Based on recent history, there’s a good chance the Court’s conservative majority will prevail in most of these cases. During the Roberts Court, conservatives have been in the majority in
71 percent of divided cases, the highest percentage since the beginning of the Warren Court in 1953, according to the Times. In the next year or two, the Court could undermine key rights for minorities, immigrants, women, the LGBT community, historically disenfranchised voters, detainees and human rights activists.

These high stakes add significance to the 2012 election. Regardless of what happens with healthcare reform, the Court should be a major issue in November. A 6-3 conservative Court under a President Romney would be nothing like a 5-4 moderate-to-liberal Court under President Obama. “There’s no overlap between the people Obama would appoint to the Court and the people Romney would appoint,” says Pam Karlan, co-director of Stanford University’s Supreme Court Litigation Clinic. “There’s more than just daylight.”

Four justices are now in their 70s: Ginsburg (79), Scalia (76), Kennedy (75) and Breyer (73). If Romney wins, he could shore up the right flank of the Court; if Obama wins, he could tip the balance of power back to the center. “Citizens United would have never been put into law and America would never have been sold to the highest bidder had Al Gore won in 2000,” says former DNC chair Howard Dean. “Obama, if he wins, is going to appoint maybe one or two more Supreme Court justices. That could make all the difference.” At the Conservative Political Action Committee convention in February, Wayne LaPierre, head of the NRA, warned conservatives about an Obama second term. “If Obama wins re-election, he will likely appoint one—and perhaps three—more Supreme Court justices,” LaPierre said. “It’ll be the end of our freedom forever.”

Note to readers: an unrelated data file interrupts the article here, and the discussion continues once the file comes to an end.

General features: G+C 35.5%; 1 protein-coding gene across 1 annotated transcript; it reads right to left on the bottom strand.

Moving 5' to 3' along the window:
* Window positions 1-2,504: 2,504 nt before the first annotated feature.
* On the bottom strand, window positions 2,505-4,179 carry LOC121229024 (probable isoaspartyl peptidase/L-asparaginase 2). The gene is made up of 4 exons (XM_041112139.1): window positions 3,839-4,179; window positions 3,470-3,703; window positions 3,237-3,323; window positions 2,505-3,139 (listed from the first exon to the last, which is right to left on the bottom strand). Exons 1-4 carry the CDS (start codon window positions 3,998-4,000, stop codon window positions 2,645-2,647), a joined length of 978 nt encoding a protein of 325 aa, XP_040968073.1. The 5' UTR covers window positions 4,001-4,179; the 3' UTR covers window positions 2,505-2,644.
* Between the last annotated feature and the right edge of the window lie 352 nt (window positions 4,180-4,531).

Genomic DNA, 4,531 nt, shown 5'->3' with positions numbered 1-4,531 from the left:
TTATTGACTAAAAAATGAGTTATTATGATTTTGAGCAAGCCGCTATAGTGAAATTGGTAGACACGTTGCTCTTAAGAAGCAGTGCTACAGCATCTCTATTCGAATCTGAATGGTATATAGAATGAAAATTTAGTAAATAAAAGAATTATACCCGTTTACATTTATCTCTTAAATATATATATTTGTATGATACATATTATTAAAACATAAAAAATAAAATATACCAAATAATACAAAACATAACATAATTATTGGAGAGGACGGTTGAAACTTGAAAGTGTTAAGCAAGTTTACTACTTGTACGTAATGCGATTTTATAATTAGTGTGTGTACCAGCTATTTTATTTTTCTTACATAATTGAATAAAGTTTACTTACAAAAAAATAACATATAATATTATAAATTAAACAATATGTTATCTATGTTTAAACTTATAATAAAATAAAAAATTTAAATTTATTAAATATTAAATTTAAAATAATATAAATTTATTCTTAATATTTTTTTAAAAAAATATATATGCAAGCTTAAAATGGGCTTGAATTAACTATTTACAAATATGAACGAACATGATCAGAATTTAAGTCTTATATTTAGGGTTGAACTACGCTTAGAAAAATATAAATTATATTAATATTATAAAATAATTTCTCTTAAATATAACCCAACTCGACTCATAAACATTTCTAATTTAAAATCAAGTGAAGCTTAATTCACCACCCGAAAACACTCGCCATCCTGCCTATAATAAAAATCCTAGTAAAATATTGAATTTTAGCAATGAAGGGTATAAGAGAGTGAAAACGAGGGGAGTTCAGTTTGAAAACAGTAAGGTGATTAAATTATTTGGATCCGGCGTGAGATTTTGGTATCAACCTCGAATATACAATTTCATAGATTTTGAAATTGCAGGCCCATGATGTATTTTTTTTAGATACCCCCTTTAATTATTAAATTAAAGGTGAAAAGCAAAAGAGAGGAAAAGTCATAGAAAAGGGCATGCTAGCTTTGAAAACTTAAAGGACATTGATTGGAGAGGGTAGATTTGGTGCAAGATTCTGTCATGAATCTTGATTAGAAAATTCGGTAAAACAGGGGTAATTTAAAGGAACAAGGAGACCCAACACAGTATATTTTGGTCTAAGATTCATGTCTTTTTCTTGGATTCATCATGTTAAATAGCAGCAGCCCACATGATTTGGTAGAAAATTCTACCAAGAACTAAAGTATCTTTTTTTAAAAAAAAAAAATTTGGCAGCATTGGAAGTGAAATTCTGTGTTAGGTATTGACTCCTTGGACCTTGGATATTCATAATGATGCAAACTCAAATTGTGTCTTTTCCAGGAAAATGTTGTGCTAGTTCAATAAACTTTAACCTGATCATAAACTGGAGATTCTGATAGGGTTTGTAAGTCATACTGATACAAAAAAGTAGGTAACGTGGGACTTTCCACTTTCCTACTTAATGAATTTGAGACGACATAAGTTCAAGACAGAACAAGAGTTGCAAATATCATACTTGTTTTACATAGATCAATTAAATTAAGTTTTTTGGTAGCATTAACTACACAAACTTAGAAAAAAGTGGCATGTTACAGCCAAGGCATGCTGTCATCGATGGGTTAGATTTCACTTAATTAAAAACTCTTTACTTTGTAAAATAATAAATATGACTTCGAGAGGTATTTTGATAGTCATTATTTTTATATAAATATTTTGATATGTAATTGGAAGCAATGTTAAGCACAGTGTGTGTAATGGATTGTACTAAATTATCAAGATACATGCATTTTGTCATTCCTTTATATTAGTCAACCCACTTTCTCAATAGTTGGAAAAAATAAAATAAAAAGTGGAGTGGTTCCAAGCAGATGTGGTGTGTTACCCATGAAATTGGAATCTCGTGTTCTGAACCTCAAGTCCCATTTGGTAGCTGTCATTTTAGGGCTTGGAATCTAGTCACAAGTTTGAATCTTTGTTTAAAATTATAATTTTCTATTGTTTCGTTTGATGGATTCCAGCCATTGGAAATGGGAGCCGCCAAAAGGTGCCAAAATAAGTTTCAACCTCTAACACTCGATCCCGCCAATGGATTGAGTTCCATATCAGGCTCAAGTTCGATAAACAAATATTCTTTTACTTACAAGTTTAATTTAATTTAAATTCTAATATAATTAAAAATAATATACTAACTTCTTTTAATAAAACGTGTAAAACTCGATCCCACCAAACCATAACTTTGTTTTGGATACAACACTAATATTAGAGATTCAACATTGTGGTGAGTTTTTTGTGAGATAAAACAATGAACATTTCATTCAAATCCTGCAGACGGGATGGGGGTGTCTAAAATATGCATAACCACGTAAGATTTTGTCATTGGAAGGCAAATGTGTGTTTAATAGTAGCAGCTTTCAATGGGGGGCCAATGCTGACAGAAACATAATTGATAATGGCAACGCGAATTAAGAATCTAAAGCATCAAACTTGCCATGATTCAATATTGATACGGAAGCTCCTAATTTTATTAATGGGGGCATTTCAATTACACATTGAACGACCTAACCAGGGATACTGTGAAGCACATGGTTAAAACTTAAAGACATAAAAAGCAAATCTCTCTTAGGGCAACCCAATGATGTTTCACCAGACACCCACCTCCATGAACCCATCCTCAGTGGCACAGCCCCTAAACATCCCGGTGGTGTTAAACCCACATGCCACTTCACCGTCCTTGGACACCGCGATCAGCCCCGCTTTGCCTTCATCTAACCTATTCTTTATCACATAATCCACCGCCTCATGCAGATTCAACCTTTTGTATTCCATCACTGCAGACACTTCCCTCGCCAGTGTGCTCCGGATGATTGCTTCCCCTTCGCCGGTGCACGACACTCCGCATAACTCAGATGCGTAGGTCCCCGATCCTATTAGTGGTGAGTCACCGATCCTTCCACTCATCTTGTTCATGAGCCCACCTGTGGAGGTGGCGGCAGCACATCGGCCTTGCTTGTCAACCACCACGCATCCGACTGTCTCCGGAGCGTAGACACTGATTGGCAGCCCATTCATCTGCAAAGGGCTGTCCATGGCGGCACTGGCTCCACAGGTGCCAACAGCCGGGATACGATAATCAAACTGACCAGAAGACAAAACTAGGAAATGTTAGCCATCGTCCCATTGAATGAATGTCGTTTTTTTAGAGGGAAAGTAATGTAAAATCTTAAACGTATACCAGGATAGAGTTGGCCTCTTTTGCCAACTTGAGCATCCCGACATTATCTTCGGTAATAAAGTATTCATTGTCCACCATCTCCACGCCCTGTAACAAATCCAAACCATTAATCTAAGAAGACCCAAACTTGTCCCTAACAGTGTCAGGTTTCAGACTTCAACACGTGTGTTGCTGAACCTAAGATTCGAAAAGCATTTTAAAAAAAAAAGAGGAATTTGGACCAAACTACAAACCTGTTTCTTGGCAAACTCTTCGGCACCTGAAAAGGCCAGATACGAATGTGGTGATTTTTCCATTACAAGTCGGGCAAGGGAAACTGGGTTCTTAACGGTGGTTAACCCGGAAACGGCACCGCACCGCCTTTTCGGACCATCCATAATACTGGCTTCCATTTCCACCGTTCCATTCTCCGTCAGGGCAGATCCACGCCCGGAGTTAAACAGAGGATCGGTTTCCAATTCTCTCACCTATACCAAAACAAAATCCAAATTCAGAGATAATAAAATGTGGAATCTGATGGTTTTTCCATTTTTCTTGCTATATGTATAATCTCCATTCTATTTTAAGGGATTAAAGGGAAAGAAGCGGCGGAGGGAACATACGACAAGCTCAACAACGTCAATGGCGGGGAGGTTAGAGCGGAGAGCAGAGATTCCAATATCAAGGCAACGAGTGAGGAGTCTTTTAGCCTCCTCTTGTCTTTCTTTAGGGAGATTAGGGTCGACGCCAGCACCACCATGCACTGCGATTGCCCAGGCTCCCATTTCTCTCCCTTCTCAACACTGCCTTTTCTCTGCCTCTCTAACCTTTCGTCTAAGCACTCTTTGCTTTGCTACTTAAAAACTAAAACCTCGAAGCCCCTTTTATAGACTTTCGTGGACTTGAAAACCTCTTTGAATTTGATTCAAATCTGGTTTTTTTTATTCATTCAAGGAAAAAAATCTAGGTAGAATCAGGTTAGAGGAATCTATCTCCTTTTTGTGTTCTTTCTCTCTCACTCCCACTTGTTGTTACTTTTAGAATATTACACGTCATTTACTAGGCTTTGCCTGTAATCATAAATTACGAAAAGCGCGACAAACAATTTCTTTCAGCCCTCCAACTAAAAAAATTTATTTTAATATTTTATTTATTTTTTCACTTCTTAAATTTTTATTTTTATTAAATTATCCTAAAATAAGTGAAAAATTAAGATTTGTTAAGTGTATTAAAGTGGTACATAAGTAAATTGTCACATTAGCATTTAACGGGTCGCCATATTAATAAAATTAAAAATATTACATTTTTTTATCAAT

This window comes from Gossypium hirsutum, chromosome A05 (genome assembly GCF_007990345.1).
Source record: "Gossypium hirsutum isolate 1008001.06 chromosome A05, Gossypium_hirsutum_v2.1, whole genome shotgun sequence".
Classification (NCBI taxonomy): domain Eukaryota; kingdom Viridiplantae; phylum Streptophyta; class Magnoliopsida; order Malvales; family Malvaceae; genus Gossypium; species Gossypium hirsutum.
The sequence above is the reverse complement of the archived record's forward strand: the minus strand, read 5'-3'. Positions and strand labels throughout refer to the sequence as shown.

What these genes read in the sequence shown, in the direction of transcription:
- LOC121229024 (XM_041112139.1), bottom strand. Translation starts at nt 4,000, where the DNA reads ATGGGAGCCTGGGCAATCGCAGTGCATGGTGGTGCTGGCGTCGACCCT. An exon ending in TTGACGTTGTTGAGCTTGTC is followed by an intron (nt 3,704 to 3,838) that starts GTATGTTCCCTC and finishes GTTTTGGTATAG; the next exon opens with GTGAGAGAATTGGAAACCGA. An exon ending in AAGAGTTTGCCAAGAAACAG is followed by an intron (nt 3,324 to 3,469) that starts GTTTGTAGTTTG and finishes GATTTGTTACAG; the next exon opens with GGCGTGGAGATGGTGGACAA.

Some of this rhetoric is election-year sloganeering designed to rile up the base. But not only would Obama and Romney make vastly different Court appointments; they would ask the Court to hear very different cases, and they would take radically different positions on the cases it does hear. And, of course, the legislation that will come before the Court partly depends on who wins in November.

Conservatives have long focused on the Court, railing against “activist judges” since the days of Brown v. Board of Education. Progressives are only now fully comprehending the dangers of a judiciary dominated by conservatives, who have spent decades cultivating their strength through institutions like the Federalist Society. “The conservative base is much more energized and aggressive about the Court than the progressive base,” says Doug Kendall, president of the Constitutional Accountability Center, a center-left legal advocacy group. “Progressives are fighting against a thirty-to-forty-year mobilization effort against the Warren Court and Roe v. Wade.”